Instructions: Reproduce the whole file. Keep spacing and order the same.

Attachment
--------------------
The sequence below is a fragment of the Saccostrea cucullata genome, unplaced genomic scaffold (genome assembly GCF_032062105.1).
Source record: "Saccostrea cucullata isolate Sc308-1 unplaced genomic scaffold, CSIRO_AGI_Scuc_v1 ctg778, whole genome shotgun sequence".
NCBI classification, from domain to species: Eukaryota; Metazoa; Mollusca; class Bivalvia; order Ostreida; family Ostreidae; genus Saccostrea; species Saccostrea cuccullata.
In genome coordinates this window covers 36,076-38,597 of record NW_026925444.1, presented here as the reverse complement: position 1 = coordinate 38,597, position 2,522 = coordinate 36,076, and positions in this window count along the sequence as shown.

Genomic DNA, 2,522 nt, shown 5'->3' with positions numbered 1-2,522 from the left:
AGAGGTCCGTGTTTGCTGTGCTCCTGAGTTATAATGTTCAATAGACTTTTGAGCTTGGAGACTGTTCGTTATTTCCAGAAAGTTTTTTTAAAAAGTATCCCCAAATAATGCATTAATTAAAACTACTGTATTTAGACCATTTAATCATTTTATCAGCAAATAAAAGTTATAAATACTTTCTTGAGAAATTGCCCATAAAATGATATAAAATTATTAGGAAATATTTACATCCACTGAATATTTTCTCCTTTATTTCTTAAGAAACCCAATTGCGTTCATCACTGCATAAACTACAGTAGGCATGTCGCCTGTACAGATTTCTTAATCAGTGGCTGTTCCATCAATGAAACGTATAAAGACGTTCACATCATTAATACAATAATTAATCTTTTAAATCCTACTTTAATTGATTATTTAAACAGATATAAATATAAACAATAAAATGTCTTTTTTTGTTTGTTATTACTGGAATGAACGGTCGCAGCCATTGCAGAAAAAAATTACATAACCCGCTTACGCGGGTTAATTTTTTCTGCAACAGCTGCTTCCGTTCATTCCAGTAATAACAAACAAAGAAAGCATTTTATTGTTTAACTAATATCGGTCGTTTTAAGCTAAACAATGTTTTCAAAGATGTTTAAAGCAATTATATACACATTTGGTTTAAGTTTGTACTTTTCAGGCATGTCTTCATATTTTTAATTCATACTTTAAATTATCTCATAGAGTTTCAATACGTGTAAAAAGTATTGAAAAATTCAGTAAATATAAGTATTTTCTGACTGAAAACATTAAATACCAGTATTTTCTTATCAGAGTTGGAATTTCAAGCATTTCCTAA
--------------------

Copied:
The sequence below is a fragment of the Saccostrea cucullata genome, unplaced genomic scaffold (genome assembly GCF_032062105.1).
Source record: "Saccostrea cucullata isolate Sc308-1 unplaced genomic scaffold, CSIRO_AGI_Scuc_v1 ctg778, whole genome shotgun sequence".
NCBI classification, from domain to species: Eukaryota; Metazoa; Mollusca; class Bivalvia; order Ostreida; family Ostreidae; genus Saccostrea; species Saccostrea cuccullata.
In genome coordinates this window covers 36,076-38,597 of record NW_026925444.1, presented here as the reverse complement: position 1 = coordinate 38,597, position 2,522 = coordinate 36,076, and positions in this window count along the sequence as shown.

Genomic DNA, 2,522 nt, shown 5'->3' with positions numbered 1-2,522 from the left:
AGAGGTCCGTGTTTGCTGTGCTCCTGAGTTATAATGTTCAATAGACTTTTGAGCTTGGAGACTGTTCGTTATTTCCAGAAAGTTTTTTTAAAAAGTATCCCCAAATAATGCATTAATTAAAACTACTGTATTTAGACCATTTAATCATTTTATCAGCAAATAAAAGTTATAAATACTTTCTTGAGAAATTGCCCATAAAATGATATAAAATTATTAGGAAATATTTACATCCACTGAATATTTTCTCCTTTATTTCTTAAGAAACCCAATTGCGTTCATCACTGCATAAACTACAGTAGGCATGTCGCCTGTACAGATTTCTTAATCAGTGGCTGTTCCATCAATGAAACGTATAAAGACGTTCACATCATTAATACAATAATTAATCTTTTAAATCCTACTTTAATTGATTATTTAAACAGATATAAATATAAACAATAAAATGTCTTTTTTTGTTTGTTATTACTGGAATGAACGGTCGCAGCCATTGCAGAAAAAAATTACATAACCCGCTTACGCGGGTTAATTTTTTCTGCAACAGCTGCTTCCGTTCATTCCAGTAATAACAAACAAAGAAAGCATTTTATTGTTTAACTAATATCGGTCGTTTTAAGCTAAACAATGTTTTCAAAGATGTTTAAAGCAATTATATACACATTTGGTTTAAGTTTGTACTTTTCAGGCATGTCTTCATATTTTTAATTCATACTTTAAATTATCTCATAGAGTTTCAATACGTGTAAAAAGTATTGAAAAATTCAGTAAATATAAGTATTTTCTGACTGAAAACATTAAATACCAGTATTTTCTTATCAGAGTTGGAATTTCAAGCATTTCCTAA